Our legal system was designed to promote fairness and work for justice. However, people of color, especially black men, are arrested and tried at higher rates than whites. Once they are arrested, blacks are disproportionately more likely to go to jail for the same crime whites commit. According to the Pew Research Center External link, blacks were “more than six times as likely as white men in 2010 to be incarcerated in federal and state prisons, and local jails.” In addition, “African Americans represent 12% of the total population of drug users, but 38% of those arrested for drug offenses, and 59% of those in state prison for a drug offense. African-Americans are sent to prison for drug offenses at 10 times the rate of whites.”
Here is a look at systemic issues social workers [and all of us] may need to be more aware of in order to challenge them head-on. About 4% of American law enforcement agencies report police-involved shootings to the FBI. That is only 700 out of a total of 17,000 agencies.
Found on Huffington Post , based on an FBI Report 59% of white Americans rate the honesty and ethics of police officers highly, but only 45% of blacks agree. Gallup Survey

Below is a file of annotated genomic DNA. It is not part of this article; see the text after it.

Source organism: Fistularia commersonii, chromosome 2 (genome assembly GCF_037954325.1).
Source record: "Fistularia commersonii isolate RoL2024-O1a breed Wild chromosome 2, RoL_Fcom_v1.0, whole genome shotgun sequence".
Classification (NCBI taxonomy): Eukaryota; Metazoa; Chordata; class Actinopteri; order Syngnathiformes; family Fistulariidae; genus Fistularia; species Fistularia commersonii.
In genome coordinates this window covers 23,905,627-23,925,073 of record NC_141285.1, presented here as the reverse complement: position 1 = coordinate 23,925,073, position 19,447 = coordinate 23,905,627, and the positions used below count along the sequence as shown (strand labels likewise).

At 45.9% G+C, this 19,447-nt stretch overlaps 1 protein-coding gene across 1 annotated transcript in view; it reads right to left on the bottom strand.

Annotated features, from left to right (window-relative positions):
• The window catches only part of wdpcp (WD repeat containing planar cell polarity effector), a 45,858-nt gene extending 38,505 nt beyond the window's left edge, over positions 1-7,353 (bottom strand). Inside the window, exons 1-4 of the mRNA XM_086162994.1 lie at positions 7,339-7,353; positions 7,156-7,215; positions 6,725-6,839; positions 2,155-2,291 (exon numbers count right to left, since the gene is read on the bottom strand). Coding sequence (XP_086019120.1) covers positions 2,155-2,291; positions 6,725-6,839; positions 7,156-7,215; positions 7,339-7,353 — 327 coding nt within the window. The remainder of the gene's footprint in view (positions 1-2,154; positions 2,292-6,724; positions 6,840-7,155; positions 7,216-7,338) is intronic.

53% of black Americans believe that new civil rights laws are needed to reduce discrimination against them, but only 17% of whites agree. Gallup Survey84% of police officers report that they have seen colleagues use excessive force on civilians.
The American Conservative , based on a U.S. Department of Justice study61% of police officers don’t always report their colleagues’ abuse of authority.
The American Conservative , based on a U.S. Department of Justice study84% of black Americans feel that racism pervades the justice system. Discover the Networks In New York City, 80% of the NYPD stops were of blacks and Latinos. Huffington Post
This article created by USC’s online masters in social work program. Thanks to Gabriela D. Acosta for bringing it to us.